Read More »

US markets playing along to Fed tune…for now

( 2 mins) Treasury Secretary Yellen’s comments ten days ago were merely a temporary distraction. Perhaps more surprisingly, at first glance, the release on Wednesday of a much larger-than-expected increase in US CPI-inflation in April has not had

Read More »

Crunch time for Singapore Dollar and Renminbi

( 15 mins) We estimate that the USD-value of central bank FX reserves – adjusted for currency-valuation effects – in China, India, Indonesia, Korea, Malaysia, Philippines, Singapore, Taiwan and Thailand rose by about $342bn (1.5% of GDP) between

Read More »

Non-Japan Asia: NEERs and FX intervention

( 12 mins) Non-Japan Asian (NJA) central banks’ foreign currency (FX) reserves have gradually increased since end-March 2020, arguably the peak in global risk aversion. We estimate that the aggregate US Dollar-value of FX reserves in China, India,

Read More »

EM currencies: Central bank friends and foes

( 12 mins) The Fed updated “dot-chart” of all FOMC members’ expectations of the appropriate policy rate points to only an incrementally less dovish stance. Based on a weighted average FOMC members still only expect one 25bp hike

Read More »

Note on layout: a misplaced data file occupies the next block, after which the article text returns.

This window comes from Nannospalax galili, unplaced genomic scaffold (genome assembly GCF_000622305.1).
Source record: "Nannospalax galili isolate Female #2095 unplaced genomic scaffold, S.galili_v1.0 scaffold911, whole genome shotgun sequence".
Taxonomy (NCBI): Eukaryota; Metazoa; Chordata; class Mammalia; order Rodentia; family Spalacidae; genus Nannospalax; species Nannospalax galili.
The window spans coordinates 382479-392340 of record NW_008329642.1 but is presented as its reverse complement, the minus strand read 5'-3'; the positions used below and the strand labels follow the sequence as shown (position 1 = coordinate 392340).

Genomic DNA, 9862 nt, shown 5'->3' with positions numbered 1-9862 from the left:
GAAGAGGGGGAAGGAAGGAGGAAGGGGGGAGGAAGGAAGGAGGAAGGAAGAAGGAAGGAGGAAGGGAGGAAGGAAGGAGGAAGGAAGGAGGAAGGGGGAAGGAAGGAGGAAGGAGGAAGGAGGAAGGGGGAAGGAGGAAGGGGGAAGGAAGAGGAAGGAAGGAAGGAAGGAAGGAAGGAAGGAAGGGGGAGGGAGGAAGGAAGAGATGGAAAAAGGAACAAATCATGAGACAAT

US and UK: The Comeback Kids

( 2 mins) The US Dollar NEER has since 12th February appreciated about 2.3% to a 4-month high and its inverse correlation with the S&P 500 (-4.2%) has re-established itself. This is in line with our forecast that

Read More »

Transitional UK budget unlikely to rattle markets

( 2 mins) The British Chancellor of the Exchequer Rishi Sunak will on 3rd March, at around 12.30 UK time, present to the House of Commons the annual budget for the United Kingdom.           The ruling Conservative Party has

Read More »

Dollar’s recent weakness – Blip, not new trend

( 14 mins) In the past nine weeks major currencies and global equity markets have traded broadly in line with our expectations. The US Dollar has traded in a very narrow range, confounding consistently bearish market expectations. Similarly,

Read More »

Currency seasonality’s slow comeback?

( 12 mins) This report updates the monthly seasonal patterns of 31 major Nominal Effective Exchange Rates (NEERs) going back to January 2010, using over two million daily data points with trade-weights derived from the BIS (April 2019)

Read More »

Dollar – Diversification, rotation and valuations

( 13 mins) Media and analyst reports focussing on the scope for further US Dollar weakness and Emerging Market currency outperformance have continued to proliferate in the past month. The consensus view is still seemingly that a Democratic

Read More »